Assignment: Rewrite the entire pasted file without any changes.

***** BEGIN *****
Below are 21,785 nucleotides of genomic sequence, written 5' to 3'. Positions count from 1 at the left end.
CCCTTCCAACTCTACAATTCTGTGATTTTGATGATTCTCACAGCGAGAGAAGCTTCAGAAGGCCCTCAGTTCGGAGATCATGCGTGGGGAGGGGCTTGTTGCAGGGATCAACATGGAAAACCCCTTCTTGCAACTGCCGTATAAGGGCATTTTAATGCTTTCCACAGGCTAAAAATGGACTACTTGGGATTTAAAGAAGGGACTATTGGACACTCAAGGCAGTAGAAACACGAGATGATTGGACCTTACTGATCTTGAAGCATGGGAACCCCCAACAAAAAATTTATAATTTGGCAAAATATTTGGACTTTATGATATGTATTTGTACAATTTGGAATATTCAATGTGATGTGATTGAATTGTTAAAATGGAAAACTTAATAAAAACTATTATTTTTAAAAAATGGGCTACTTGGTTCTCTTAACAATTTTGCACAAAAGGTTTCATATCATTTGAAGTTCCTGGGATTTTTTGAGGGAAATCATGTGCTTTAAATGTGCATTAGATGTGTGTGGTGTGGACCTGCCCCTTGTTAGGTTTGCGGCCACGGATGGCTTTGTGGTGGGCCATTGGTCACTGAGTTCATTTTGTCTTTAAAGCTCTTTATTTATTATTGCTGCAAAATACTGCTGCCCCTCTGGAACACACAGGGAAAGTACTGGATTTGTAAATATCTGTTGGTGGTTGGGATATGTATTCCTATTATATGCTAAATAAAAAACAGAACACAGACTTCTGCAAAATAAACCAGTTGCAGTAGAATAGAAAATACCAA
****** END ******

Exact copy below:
Below are 21,785 nucleotides of genomic sequence, written 5' to 3'. Positions count from 1 at the left end.
CCCTTCCAACTCTACAATTCTGTGATTTTGATGATTCTCACAGCGAGAGAAGCTTCAGAAGGCCCTCAGTTCGGAGATCATGCGTGGGGAGGGGCTTGTTGCAGGGATCAACATGGAAAACCCCTTCTTGCAACTGCCGTATAAGGGCATTTTAATGCTTTCCACAGGCTAAAAATGGACTACTTGGGATTTAAAGAAGGGACTATTGGACACTCAAGGCAGTAGAAACACGAGATGATTGGACCTTACTGATCTTGAAGCATGGGAACCCCCAACAAAAAATTTATAATTTGGCAAAATATTTGGACTTTATGATATGTATTTGTACAATTTGGAATATTCAATGTGATGTGATTGAATTGTTAAAATGGAAAACTTAATAAAAACTATTATTTTTAAAAAATGGGCTACTTGGTTCTCTTAACAATTTTGCACAAAAGGTTTCATATCATTTGAAGTTCCTGGGATTTTTTGAGGGAAATCATGTGCTTTAAATGTGCATTAGATGTGTGTGGTGTGGACCTGCCCCTTGTTAGGTTTGCGGCCACGGATGGCTTTGTGGTGGGCCATTGGTCACTGAGTTCATTTTGTCTTTAAAGCTCTTTATTTATTATTGCTGCAAAATACTGCTGCCCCTCTGGAACACACAGGGAAAGTACTGGATTTGTAAATATCTGTTGGTGGTTGGGATATGTATTCCTATTATATGCTAAATAAAAAACAGAACACAGACTTCTGCAAAATAAACCAGTTGCAGTAGAATAGAAAATACCAA